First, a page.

Tuesday, October 12, 2010

Les États-Unis

I feel like writing, but I don't really know what to write about.  I think this blogpost is going to make the least amount of sense (not that the other ones really had any particular rhyme or reason to them).

I think that I'm going to talk about America.  I know, I know, I do that a lot.  But I can't help but compare everything that is new and strange to me hear to what I know and is familiar back home.  For example, getting a bank account.  Back in the states, you just have to sign some forms.  Here, I had to bring in my proof of schooling, my passport, and a document saying I lived in France.  Since I didn't have all three, my French bank account is STILL not fully operational.

Being in this country really has reaffirmed my love of the American government system.  Everyone complains about how politics in the US is such dirty business and that politicians there are nasty people.  But I disagree.  Our government, our federalist system was built from scratch and remains unique.  What is most impressive is the fact that for over two hundred years, we have had a functioning government (yeah, the civil war kind of messed up stuff, but the Union never stopped functioning).  The French are on their fifth republic.

But what I love most about being here is talking about the United States.  In that terrifying law class, we were talking about the US Supreme court and federalism.  It was sooooo strange that the french kids had no idea how our government was really set up.  I know that is an incredible arrogant statement to make, because I had very little knowledge of their system before getting here, but still.  It was awesome describing the importance of Obama's decisions for justice's on the Supreme Court.  It was great letting the class know that the states and federal government have different laws.

I know it is weird, but my favorite class this semester is my Social History of the United States in the Twentieth Century.  My professor is French, but he is an expert on Chicago.  I've never been to that city, but it seems cool.  The only bummer, is he uses it for virtually every example.  I wish he would talk abotu DC or LA or some city I know about... But at least he is talking about the US. What makes that class even better is the fact that there are only a few Americans.  I think we counted five total.  So it is great, because just by chance of birth, I have an automatic leg up in that subject.  I guess it is kind of like the antidote to my Monday mornings.

I've also come to realize that I am going to enter into the public service.  I'm not sure how, or when, or if I am going to do something first, but becoming a politician I really see in my future.  Which brings me to my next point.  I have had an embarrassingly lack of exposure to the news since I've been here.  But that all changed yesterday when I realized I could download the video podcast for NBC Nightly News.  All it means is that every morning, the previous night's news is automatically downloaded onto my Computer for me to watch when I have twenty free minutes.  So I have watched the news for the last two days.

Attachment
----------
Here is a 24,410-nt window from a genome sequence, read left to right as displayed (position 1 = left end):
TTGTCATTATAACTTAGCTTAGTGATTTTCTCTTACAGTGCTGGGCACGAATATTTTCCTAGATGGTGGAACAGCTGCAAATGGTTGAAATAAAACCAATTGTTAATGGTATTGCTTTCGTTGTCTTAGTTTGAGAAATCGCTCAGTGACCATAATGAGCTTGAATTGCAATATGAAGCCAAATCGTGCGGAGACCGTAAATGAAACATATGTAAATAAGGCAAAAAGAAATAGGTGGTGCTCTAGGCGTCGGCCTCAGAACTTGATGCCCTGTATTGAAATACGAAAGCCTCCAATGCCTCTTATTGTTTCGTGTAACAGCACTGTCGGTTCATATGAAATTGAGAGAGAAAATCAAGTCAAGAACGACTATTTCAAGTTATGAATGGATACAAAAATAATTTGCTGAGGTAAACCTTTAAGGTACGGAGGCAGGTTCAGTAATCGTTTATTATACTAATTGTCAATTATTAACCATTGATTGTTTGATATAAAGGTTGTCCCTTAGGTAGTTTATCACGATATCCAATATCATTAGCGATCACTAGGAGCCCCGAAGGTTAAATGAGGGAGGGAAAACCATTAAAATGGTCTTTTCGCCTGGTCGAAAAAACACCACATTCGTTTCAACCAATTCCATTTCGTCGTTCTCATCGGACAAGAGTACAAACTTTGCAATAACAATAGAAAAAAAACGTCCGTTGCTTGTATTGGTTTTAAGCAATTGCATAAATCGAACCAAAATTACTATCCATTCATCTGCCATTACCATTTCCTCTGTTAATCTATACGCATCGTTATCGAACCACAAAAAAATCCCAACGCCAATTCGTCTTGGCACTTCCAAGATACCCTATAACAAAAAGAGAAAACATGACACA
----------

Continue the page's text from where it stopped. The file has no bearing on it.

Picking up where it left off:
All in all though, this American pride thing I have going on is making me feel really guilty.  I know that I am clinging to my culture as a safety blanket.  I am not immersing myself completely into the French culture.  I have the option of watching the news in French or in English and I choose English.  I could either read Le Monde or the LA Times.  I choose the LA Times because it is easier.  I could travel around the country on the weekends if I wanted to.  But I choose to stay in Paris because it is a place I am familiar with.

I don't want to leave Paris in May saying "man I wish I spent more time getting to know the country and not focusing so much on America" , but at the same time, America is the land that my family is in, the coutnry where I was born, and the only country I have ever really known. I know how the government works, on both a state and Federal level.  I could tell you how the court system is organized.  And most of this stuff is not stuff I've studied, but stuff I've picked up in my twenty years there.

It probably just takes some getting used to, but I'll choose our Capitol Building to l'Assemblée Nationale any day.

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